2022 REAL ESTATE EDITION
Cross Creek West will build 3,110 new homes and Tamarron plans for 8,259 dwellings in the same time frame. These new homes directly correlate to Katy’s increasing population. Esti- mates from the Katy Area Economic Development Council project the area’s population will increase from approximately 459,000 residents in 2022 to 491,000 residents by 2027. Proximity to Katy ISD, multiple ame- nities, mobility options, more space and a better community feel are some of the reasons why people are moving to Katy, Fulshear and surrounding sub- urbs, said Rob Bamford, the general manager of the Cross Creek West and Cross Creek Ranch developments. “There are a lot of other states and cities that are envious of our current position,” Bamford said, citing local leadership as a contributing factor. “The city of Fulshear has a great mayor that has really turned the city into a thriving, future metropoli- tan area. The city of Katy has such a strong presence historically with growth with Katy ISD, which is a real powerful marketing element to this submarket as well.” Bamford said benets to the mas- ter-planned developments include all of these, plus an opportunity for buy- ers to build equity. “The whole master-planned com- munity concept is really a function of what the American dream is hypo- thetically considered to be, which is building wealth,” Bamford said. “[Master-planned communities give] the buyers an opportunity to build wealth in their homes and their real estate investments.”
In an eort to outpace growth, Katy and Fulshear have many master-planned communities being built out. Tamarron, Cross Creek West and Sunterra project the most new units between 2021-31.
Currently occupied homes
Projected new housing between 2021-31
Cross Creek West* 1 3,110
TEXAS HERITAGE PKWY.
KATY FLEWELLEN RD.
SOURCES: POPULATION AND SURVEY ANALYSTS DATA, TIM JOHNSON, ROB BAMFORDCOMMUNITY IMPACT NEWSPAPER *THIS COMMUNITY BEGAN SELLING HOMES IN LATE JUNE. AS OF MIDJULY, IT DID NOT HAVE ANY RESIDENTS YET.
properties that are professionally managed—are on the rise across the Houston area. Through a partner- ship between the developer behind Sunterra—Land Tejas—and ONM Liv- ing, construction on 114 single-family rentals will begin in August, said Pres- ident of ONM Living Zac Thompson. The community, dubbed the Villas at Sunterra, is expected by fully occu- pied by spring 2024, he said. Wauhob said these build-to-rent properties further decrease inventory for rst-time homebuyers looking to purchase. “As far as home ownership, obvi- ously if investors are investing in these build-to-rent neighborhoods, that means they’re taking up con- struction crews and supplies and things like that, which we could cer- tainly use to go towards building new homes for people for purchase,” she said. “It is kind of a newer phenome- non with these institutional investors buying large amounts of homes, but we’re going to have to watch and see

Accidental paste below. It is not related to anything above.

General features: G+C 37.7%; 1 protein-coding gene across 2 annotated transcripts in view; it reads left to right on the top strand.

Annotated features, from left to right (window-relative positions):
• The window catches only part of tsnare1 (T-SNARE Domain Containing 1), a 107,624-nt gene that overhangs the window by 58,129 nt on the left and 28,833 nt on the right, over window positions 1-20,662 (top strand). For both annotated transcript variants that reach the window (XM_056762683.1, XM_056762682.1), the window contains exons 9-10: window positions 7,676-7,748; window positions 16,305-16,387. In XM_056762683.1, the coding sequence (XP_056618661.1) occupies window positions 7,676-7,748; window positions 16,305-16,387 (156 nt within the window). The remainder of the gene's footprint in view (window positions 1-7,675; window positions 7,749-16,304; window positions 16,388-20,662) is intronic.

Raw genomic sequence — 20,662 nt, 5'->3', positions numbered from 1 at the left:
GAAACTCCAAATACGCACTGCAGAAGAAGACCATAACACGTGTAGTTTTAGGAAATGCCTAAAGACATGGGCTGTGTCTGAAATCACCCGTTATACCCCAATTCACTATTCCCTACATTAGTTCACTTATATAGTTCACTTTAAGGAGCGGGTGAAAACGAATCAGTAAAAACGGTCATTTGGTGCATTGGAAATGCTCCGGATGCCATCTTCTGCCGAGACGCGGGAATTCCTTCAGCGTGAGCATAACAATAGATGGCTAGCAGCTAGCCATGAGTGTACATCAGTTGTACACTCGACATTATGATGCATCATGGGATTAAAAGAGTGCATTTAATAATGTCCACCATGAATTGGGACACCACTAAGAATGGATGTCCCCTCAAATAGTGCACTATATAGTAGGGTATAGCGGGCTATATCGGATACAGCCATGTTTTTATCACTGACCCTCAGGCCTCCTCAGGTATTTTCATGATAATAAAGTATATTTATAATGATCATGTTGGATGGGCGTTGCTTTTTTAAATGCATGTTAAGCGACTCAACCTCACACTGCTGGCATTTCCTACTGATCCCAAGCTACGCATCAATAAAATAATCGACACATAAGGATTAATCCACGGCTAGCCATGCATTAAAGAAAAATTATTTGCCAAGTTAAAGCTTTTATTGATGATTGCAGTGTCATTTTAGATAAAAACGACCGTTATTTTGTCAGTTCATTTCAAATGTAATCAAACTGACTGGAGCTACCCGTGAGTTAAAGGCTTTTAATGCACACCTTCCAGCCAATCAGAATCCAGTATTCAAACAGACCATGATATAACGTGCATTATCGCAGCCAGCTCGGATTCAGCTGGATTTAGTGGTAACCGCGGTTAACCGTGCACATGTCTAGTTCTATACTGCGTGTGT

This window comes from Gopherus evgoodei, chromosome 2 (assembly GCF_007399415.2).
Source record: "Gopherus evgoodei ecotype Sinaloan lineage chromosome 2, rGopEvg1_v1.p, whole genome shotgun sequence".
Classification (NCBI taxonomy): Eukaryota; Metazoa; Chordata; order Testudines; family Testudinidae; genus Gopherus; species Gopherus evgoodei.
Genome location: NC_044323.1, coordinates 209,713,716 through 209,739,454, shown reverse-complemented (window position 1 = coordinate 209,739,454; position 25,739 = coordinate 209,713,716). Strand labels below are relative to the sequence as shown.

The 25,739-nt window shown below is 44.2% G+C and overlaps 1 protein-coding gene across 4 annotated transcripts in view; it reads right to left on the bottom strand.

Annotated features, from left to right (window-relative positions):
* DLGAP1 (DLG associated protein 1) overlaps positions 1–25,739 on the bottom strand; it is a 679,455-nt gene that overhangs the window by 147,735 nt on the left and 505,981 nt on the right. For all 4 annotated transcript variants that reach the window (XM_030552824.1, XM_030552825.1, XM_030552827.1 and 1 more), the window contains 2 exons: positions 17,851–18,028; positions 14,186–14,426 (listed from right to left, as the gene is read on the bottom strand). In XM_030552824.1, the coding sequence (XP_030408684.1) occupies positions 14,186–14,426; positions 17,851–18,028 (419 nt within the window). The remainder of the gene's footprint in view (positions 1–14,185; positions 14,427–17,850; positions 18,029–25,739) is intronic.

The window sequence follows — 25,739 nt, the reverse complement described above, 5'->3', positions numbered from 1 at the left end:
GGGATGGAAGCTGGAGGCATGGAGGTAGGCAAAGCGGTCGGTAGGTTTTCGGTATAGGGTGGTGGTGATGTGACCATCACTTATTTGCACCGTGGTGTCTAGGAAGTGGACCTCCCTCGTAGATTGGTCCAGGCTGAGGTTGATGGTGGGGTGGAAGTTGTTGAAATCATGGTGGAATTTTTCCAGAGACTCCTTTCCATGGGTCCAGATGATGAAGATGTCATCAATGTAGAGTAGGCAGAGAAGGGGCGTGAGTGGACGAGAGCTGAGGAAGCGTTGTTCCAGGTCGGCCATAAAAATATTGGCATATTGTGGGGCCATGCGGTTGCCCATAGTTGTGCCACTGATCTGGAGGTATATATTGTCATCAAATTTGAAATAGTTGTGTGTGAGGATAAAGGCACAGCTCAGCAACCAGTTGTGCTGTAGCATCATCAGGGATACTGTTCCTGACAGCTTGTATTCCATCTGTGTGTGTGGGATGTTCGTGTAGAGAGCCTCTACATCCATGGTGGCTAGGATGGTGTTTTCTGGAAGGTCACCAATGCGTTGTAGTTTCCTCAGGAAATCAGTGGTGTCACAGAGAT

Sunterra developer Land Tejas. Nationwide numbers paint a big- ger picture of the challenges faced by the homebuilding industry. Accord- ing to Freddie Mac, there were 1.64 million new homes under construc- tion nationwide in April, the highest on record. Locally, in eight counties across the Houston metro, including Fort Bend and Harris counties, that gure is about 21,000 as of June 15, said Law- rence Dean, senior vice president of advisory at real estate research rm Zonda. This is the most new homes under construction the company has ever seen, he said. “Across the last year and a half, it’s taken homebuilders longer to build due to labor constraints but even more so constraints on building mate- rials,” Dean said. Sunterra plans to build 4,007 sin- gle-family homes between 2021-31, according to February projections from demographer rm Population and Survey Analysts. Meanwhile,
how it plays out.” But some real estate experts and developers said they believe mas- ter-planned communities could be the key to increasing homeownership. Market eects The number of homes available at lower prices has greatly diminished, Blackburn said. According to price distribution data for the Katy area from the Texas Real Estate Research Center, 46.4% of homes in northern Katy, 17.9% of homes in southwest Katy and 10% of homes in southeast Katy were sold for between $200,000-$249,999 in 2020. In 2021, that dropped to 34%, 10.9% and 1.8%, respectively. Still, the housing demand remains strong across the board, and in sub- divisions such as Sunterra, home construction demand has posed a challenge for builders, who struggle to meet that need given continuous sup- ply chain interruptions, said Tim John- son, director of sales and marketing at
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KATY EDITION • JULY 2022
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